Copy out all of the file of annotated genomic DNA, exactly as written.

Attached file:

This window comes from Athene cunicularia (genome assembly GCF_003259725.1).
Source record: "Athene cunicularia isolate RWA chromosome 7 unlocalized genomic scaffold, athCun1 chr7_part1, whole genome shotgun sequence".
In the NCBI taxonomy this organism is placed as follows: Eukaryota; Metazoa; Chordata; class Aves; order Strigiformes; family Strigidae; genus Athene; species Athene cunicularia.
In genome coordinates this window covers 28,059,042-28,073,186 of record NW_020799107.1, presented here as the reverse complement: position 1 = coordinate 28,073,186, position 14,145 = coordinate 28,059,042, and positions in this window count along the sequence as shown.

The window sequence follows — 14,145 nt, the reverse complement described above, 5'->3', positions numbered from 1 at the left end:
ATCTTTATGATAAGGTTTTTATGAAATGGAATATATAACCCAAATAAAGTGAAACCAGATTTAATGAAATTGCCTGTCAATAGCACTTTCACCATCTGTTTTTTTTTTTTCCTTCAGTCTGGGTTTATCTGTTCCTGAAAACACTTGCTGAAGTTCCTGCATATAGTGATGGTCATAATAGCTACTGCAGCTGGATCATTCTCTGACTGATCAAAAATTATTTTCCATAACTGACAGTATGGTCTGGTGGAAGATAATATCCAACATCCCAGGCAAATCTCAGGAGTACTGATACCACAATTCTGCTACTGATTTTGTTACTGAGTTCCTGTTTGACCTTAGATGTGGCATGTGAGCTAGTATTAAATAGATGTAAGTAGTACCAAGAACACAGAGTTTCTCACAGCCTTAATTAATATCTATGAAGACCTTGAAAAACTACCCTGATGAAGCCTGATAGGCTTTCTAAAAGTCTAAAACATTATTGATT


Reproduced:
This window comes from Athene cunicularia (genome assembly GCF_003259725.1).
Source record: "Athene cunicularia isolate RWA chromosome 7 unlocalized genomic scaffold, athCun1 chr7_part1, whole genome shotgun sequence".
In the NCBI taxonomy this organism is placed as follows: Eukaryota; Metazoa; Chordata; class Aves; order Strigiformes; family Strigidae; genus Athene; species Athene cunicularia.
In genome coordinates this window covers 28,059,042-28,073,186 of record NW_020799107.1, presented here as the reverse complement: position 1 = coordinate 28,073,186, position 14,145 = coordinate 28,059,042, and positions in this window count along the sequence as shown.

The window sequence follows — 14,145 nt, the reverse complement described above, 5'->3', positions numbered from 1 at the left end:
ATCTTTATGATAAGGTTTTTATGAAATGGAATATATAACCCAAATAAAGTGAAACCAGATTTAATGAAATTGCCTGTCAATAGCACTTTCACCATCTGTTTTTTTTTTTTCCTTCAGTCTGGGTTTATCTGTTCCTGAAAACACTTGCTGAAGTTCCTGCATATAGTGATGGTCATAATAGCTACTGCAGCTGGATCATTCTCTGACTGATCAAAAATTATTTTCCATAACTGACAGTATGGTCTGGTGGAAGATAATATCCAACATCCCAGGCAAATCTCAGGAGTACTGATACCACAATTCTGCTACTGATTTTGTTACTGAGTTCCTGTTTGACCTTAGATGTGGCATGTGAGCTAGTATTAAATAGATGTAAGTAGTACCAAGAACACAGAGTTTCTCACAGCCTTAATTAATATCTATGAAGACCTTGAAAAACTACCCTGATGAAGCCTGATAGGCTTTCTAAAAGTCTAAAACATTATTGATT